Friday, April 19, 2019

An in-depth look at Pink Floyd’s ‘the Wall’ Immersion box set

I first heard Pink Floyd's 1979 double album the Wall sometime in 1984, as a 12-year-old boy. A neighbor at my apartment building loaned...

An older sister is unstoppable in Fanny’s Journey – a film...

The beautiful bucolic landscape of France and Italy is the place where Director Lola Dillon takes us to explore another angle of World War II....

‘Moonrise Kingdom’: a different kind of Wes Anderson film

Moonrise Kingdom is not your typical Wes Anderson film. As a long-time fan, I have always thought his films existed in some hyper-real dimension of...

The Untamed confronts primal desires through sci-fi/horror tentacle sex fable —...

Despite its surreal science-fiction horror sensibilities, there’s no denying what Mexican director Amat Escalante and co-screenwriter Gibrán Portela have brewed up with The Untamed...

Film Review: ‘Blue Is the Warmest Color’ and the pain of...

There is a lot of noise surrounding this year’s Palme d'Or-crowned Blue is the Warmest Color. As it finally hits theaters in the U.S., it...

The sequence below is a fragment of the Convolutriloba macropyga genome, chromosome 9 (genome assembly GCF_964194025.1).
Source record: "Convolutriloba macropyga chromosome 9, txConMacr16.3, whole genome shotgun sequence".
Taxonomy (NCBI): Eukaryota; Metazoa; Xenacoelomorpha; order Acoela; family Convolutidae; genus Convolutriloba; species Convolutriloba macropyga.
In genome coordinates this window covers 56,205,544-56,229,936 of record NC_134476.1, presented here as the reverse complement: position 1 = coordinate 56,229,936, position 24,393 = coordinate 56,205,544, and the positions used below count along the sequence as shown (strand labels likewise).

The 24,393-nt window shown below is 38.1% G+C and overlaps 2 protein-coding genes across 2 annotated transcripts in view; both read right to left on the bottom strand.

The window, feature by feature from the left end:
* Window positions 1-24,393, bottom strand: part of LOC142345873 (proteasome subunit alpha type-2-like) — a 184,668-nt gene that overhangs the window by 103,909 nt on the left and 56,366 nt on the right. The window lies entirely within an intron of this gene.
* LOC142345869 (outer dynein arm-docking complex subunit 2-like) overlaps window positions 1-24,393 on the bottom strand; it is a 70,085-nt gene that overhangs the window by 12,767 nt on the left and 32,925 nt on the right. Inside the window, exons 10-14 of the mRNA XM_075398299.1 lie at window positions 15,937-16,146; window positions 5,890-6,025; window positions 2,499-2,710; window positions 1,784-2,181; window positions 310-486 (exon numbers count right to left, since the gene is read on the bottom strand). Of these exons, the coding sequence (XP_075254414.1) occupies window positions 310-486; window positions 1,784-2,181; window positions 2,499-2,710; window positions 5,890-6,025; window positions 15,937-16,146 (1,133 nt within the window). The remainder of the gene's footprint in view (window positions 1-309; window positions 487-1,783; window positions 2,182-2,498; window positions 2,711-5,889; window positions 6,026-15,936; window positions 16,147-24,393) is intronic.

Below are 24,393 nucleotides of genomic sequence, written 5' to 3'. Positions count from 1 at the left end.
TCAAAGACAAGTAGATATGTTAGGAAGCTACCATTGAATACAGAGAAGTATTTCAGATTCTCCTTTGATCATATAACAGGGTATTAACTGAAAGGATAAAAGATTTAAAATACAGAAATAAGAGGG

How Stanley Kubrick broke the rules of Classical Hollywood cinema and...

From the Internet to followers in my hometown Miami, I have long been asked to share my MA thesis that capped off my studies...

A consideration of the 1984 BBC adaptation of Z For Zachariah;...

Last week, I reviewed Z For Zachariah, the latest film by director Craig Zobel (read it here), which is based on Robert C. O’Brien’s posthumous 1974 novel of the...

'Young & Beautiful' explores women's sexuality with a nuanced touch

Of all the filmmakers across the globe, the French always seem to deliver the deepest ruminations on human relationships through intimate corporeal exchanges. One...

“The Man Who Fell to Earth’: the last of the great...

Though it was David Bowie's first starring role in a feature film, Nicolas Roeg's 1976 movie the Man Who Fell to Earth is far...

Paris Can Wait captures frustrating mysteries of love — a film...

Though straightforward and not without some technical impurities, not to mention a few trite romantic comedy tropes, Paris Can Wait has a creeping appeal...